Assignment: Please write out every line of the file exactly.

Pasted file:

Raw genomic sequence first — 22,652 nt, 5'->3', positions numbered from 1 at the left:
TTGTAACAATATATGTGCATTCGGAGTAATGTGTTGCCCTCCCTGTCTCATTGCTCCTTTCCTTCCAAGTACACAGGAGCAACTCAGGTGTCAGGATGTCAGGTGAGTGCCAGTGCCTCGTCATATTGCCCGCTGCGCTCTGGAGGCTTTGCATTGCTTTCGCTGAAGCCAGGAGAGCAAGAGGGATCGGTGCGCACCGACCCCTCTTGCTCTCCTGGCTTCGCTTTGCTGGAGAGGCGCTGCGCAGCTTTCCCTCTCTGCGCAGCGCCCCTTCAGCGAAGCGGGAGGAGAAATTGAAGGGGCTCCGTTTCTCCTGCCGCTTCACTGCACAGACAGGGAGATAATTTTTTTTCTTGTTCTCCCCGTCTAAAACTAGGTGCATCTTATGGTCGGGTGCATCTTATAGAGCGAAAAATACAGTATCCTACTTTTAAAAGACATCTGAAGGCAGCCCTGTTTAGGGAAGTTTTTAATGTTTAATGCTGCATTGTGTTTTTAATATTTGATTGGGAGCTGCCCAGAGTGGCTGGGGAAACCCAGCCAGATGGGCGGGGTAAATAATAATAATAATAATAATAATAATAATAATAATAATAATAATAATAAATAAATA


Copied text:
Raw genomic sequence first — 22,652 nt, 5'->3', positions numbered from 1 at the left:
TTGTAACAATATATGTGCATTCGGAGTAATGTGTTGCCCTCCCTGTCTCATTGCTCCTTTCCTTCCAAGTACACAGGAGCAACTCAGGTGTCAGGATGTCAGGTGAGTGCCAGTGCCTCGTCATATTGCCCGCTGCGCTCTGGAGGCTTTGCATTGCTTTCGCTGAAGCCAGGAGAGCAAGAGGGATCGGTGCGCACCGACCCCTCTTGCTCTCCTGGCTTCGCTTTGCTGGAGAGGCGCTGCGCAGCTTTCCCTCTCTGCGCAGCGCCCCTTCAGCGAAGCGGGAGGAGAAATTGAAGGGGCTCCGTTTCTCCTGCCGCTTCACTGCACAGACAGGGAGATAATTTTTTTTCTTGTTCTCCCCGTCTAAAACTAGGTGCATCTTATGGTCGGGTGCATCTTATAGAGCGAAAAATACAGTATCCTACTTTTAAAAGACATCTGAAGGCAGCCCTGTTTAGGGAAGTTTTTAATGTTTAATGCTGCATTGTGTTTTTAATATTTGATTGGGAGCTGCCCAGAGTGGCTGGGGAAACCCAGCCAGATGGGCGGGGTAAATAATAATAATAATAATAATAATAATAATAATAATAATAATAATAATAAATAAATA